• Ladies College – The Cheltenham Ladies’ College is an independent boarding and day school for girls aged 11 to 18. Founded in 1853, the College has been at the forefront of girls’ education for over 150 years and has a worldwide reputation for academic excellence. The opening of the Performing Arts Centre in 2009, is the latest milestone in an illustrious history and continues the process of educational development and innovation synonymous with The Cheltenham Ladies’ College.
  • Cheltenham Museum and Art Gallery – Collections include art, sculpture, archeology, local and social history and object from all over the world.  The Summerfield Galleries contain displays and paintings, furniture and everyday objects from the medieval period to the present day.  Cheltenham Art Gallery and Museum possesses an internationally significant collection relating to the Arts and Crafts movement, recognised as outstanding by the award of Designated Museum Status in 1998.
  • Montpellier Gardens – Montpellier Gardens were established soon after the opening of the Montpellier Spa in 1809, originally only a wooden pavilion with a colonnade, established by Henry Thompson  The gardens, at first called Montpellier Grounds, were used to provide ‘ornamental pleasure grounds’ for the visitors to the spa. By 1820 two terraces known now as Montpellier Spa Road and Montpellier Terrace in the north and the south edge of the gardens were built, today many of them are Grade 1 listed buildings.
  • Wychwood Festival – The Independent described it as ‘a bijou Glastonbury’ and it was nominated for Best Family Festival at the UK Festival Awards for the third time in a row!
    The Wychwood Music Festival has had strong links with various NGOs, with Friends of the Earth, Oxfam and Greenpeace all having had a presence at the Festival.  The numbers of people attending this festival grow every year as they come to enjoy fab music and comedy.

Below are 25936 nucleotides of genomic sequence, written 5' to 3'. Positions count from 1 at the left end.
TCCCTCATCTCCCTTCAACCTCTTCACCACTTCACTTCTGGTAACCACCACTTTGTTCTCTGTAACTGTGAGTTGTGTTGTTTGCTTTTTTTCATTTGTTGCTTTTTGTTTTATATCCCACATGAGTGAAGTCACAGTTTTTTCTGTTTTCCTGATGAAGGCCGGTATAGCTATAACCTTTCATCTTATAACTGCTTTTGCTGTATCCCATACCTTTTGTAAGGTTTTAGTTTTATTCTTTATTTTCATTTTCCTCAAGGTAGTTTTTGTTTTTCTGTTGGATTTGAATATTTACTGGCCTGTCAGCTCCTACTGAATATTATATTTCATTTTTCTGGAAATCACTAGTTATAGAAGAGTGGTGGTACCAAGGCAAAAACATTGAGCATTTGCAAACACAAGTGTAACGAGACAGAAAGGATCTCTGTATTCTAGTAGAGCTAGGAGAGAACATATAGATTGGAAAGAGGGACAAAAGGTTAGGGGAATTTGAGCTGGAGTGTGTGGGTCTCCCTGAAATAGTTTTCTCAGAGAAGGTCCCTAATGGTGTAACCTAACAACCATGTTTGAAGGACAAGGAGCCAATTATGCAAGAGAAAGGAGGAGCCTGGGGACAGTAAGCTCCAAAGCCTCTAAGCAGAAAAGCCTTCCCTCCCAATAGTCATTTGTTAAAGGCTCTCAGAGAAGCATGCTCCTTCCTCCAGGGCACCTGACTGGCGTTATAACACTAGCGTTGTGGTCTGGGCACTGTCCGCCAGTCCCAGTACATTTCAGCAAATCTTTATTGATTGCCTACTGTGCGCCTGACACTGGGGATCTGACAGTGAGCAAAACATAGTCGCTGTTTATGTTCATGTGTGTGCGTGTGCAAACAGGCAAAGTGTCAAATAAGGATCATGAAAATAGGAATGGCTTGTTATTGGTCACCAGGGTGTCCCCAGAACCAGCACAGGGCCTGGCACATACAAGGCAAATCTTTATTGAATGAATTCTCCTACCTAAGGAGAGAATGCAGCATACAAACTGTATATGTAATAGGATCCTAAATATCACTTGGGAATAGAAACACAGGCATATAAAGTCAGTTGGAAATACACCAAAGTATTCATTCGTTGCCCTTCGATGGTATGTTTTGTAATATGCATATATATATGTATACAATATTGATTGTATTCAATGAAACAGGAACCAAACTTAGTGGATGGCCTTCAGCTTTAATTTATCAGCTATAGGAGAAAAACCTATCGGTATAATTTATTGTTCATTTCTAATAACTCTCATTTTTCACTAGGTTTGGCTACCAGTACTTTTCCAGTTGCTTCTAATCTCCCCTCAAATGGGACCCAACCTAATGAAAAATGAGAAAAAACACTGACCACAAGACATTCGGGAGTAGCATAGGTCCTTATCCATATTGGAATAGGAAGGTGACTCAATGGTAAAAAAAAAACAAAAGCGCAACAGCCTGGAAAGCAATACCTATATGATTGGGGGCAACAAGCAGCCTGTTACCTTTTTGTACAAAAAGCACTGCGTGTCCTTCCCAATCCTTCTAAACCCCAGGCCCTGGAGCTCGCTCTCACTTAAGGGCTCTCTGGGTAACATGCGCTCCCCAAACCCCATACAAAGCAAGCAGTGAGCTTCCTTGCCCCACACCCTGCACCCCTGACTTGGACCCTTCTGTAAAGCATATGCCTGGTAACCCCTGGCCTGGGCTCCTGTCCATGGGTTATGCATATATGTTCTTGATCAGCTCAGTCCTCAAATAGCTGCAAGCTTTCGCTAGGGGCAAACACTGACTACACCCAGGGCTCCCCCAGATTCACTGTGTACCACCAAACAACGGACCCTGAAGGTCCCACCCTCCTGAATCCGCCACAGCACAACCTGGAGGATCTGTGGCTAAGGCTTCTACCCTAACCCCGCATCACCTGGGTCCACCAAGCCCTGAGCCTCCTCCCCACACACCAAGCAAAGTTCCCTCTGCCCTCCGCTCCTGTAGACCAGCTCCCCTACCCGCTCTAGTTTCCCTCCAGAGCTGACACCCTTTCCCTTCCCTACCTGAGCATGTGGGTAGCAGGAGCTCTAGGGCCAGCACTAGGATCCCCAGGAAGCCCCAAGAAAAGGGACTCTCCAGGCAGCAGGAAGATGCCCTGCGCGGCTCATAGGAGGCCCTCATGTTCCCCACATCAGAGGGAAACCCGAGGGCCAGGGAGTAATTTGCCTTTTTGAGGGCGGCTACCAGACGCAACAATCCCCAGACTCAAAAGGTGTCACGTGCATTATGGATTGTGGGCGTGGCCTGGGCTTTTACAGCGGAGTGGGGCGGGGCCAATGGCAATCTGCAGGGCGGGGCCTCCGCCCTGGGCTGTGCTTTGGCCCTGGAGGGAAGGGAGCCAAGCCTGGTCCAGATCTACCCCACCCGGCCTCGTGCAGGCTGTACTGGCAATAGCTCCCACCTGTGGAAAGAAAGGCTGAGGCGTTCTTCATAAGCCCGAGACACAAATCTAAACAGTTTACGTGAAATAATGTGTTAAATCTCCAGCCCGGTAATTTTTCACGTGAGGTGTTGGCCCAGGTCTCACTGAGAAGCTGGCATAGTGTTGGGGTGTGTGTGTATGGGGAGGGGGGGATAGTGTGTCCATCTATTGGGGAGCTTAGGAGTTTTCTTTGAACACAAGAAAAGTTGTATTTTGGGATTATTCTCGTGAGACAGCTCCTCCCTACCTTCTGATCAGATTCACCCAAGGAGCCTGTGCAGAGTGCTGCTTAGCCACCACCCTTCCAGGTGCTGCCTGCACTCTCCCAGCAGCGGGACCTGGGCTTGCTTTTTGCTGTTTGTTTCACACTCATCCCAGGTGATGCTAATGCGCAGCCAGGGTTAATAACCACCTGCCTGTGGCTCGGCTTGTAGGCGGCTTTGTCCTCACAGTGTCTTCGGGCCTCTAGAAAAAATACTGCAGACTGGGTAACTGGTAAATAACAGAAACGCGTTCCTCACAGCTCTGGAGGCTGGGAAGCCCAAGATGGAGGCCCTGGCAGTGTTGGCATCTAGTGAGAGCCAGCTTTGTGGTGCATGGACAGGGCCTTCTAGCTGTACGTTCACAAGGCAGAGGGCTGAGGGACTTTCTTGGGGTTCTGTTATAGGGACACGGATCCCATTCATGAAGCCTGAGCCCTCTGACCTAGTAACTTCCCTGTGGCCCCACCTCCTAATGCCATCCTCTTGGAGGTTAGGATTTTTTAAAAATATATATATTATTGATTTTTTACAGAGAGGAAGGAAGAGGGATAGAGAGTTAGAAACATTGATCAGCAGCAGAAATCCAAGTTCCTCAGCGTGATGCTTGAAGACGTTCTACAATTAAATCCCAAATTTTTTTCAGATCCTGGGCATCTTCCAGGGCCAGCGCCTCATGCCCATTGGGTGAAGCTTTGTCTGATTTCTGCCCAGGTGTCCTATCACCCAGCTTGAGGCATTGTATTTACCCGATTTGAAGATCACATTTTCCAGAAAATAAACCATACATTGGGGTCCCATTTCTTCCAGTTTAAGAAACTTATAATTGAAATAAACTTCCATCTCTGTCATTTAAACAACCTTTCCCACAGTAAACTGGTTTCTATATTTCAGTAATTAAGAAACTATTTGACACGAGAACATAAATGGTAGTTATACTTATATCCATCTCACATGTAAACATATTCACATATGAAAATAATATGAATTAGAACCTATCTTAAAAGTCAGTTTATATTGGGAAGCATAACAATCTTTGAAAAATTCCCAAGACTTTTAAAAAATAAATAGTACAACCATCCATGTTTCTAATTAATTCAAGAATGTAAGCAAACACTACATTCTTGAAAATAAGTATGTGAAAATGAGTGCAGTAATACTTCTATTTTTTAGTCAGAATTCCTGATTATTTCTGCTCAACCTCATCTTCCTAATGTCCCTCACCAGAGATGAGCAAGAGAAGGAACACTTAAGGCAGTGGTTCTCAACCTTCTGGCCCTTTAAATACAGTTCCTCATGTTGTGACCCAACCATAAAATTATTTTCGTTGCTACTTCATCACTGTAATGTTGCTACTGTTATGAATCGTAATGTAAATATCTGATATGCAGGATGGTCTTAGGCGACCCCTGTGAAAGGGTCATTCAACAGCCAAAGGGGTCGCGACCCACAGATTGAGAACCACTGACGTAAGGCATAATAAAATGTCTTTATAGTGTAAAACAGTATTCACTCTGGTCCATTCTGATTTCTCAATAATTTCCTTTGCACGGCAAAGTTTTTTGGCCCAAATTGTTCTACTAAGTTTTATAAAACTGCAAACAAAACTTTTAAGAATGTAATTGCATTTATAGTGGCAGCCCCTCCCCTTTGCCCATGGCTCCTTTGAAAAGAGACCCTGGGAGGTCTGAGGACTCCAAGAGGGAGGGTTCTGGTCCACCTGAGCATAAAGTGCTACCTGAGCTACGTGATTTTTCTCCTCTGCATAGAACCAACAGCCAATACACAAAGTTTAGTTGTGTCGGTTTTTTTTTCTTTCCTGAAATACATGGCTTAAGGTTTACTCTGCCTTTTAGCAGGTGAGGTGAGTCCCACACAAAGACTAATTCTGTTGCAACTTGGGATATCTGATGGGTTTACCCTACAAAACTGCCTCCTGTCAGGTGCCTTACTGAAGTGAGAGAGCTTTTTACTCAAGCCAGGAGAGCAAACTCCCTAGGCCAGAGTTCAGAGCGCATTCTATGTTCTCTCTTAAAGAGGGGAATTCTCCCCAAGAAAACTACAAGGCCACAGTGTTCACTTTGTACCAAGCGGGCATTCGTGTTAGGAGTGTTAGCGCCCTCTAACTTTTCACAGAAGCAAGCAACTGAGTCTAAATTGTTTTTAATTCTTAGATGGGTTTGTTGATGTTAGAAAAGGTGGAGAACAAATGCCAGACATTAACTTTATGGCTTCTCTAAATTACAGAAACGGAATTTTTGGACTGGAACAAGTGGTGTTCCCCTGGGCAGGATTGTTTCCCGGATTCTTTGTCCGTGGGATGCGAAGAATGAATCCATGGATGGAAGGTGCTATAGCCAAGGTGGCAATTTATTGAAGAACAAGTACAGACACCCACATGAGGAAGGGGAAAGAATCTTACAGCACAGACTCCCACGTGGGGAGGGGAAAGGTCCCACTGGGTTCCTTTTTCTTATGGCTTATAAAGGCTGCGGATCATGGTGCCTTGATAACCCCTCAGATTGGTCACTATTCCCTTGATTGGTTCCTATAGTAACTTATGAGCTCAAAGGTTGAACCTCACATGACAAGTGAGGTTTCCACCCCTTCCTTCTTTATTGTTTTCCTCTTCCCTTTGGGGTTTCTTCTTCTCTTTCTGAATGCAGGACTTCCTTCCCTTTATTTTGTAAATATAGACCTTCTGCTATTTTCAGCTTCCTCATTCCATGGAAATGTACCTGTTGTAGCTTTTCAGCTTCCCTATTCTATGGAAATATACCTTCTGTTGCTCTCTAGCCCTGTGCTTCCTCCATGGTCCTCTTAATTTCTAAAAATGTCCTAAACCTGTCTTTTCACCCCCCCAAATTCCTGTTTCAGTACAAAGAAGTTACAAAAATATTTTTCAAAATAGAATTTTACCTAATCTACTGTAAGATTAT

• Greenbelt – a huge Christian Festival which gathers each August bank holiday on the Racecourse for 3 days of music, worship and events.
  • Royal Shakespear Company (Stratford) The RSC is one of the world’s best known theatre companies. It’s their job to connect people with Shakespeare and produce bold, ambitious work with living writers, actors and artists. A treat and only 40 mins away!
  • Holst – Cheltenham’s musical gem – the Regency terrace house where Gustav Holst, composer of The Planets was born in 1874. The story of the man and his music is told alongside a fascinating display of personal belongings including his piano. The museum is also a fine period house showing the upstairs downstairs way of life in times past, including a working Victorian kitchen and laundry, elegant Regency drawing room and charming Edwardian nursery
  • Chedworth Roman Villa – Nestling in a wooded combe in the heart of the Cotswolds and surrounded by beautiful woodland walks are the remains of one of the largest Roman villas in the country.
  • Sudley Castle – Usually open March – October. There are 9 magnificent gardens which sweep around the Castle and grounds, each with a unique style and design.   In the original 15th century west wing of the Castle; formerly the kitchen range, then the stables and coach house and finally the banqueting hall, a number of fascinating exhibitions are also open daily, illustrating the history of Sudeley and its owners.
  • Gloucester Cathedral – This has been a place of Christian worship continuously for over 1300 years, since Osric, an Anglo-Saxon prince, founded a religious house here in 678-9 AD.  Perhaps made even more famous by the filming of  Harry Potter. Gloucester’s historic cathedral cloisters were transformed into the corridors of Hogwart’s School o f Witchcraft and Wizardry in the films of JK Rowling’s first two books – Harry Potter and the Philosopher’s Stone and Harry Potter and the Chamber of Secrets.
  • Cotwold Wildlife Park – Cotswold Wildlife Park is set in 160 acres of parkland and gardens around a listed Victorian Manor House and has been open to the public since 1970.  It has a wide variety of animals, birds and reptiles housed there.
  • Blenheim Palace – Blenheim Palace is a unique example of English Baroque architecture. Inside, the scale of the Palace is beautifully balanced by the intricate detail and delicacy of the carvings, the hand painted ceilings and the amazing porcelain collections, tapestries and paintings displayed in each room.  It is still the home of the Duke and Duchess of Malbrough and was the birthplace of Winston Churchill.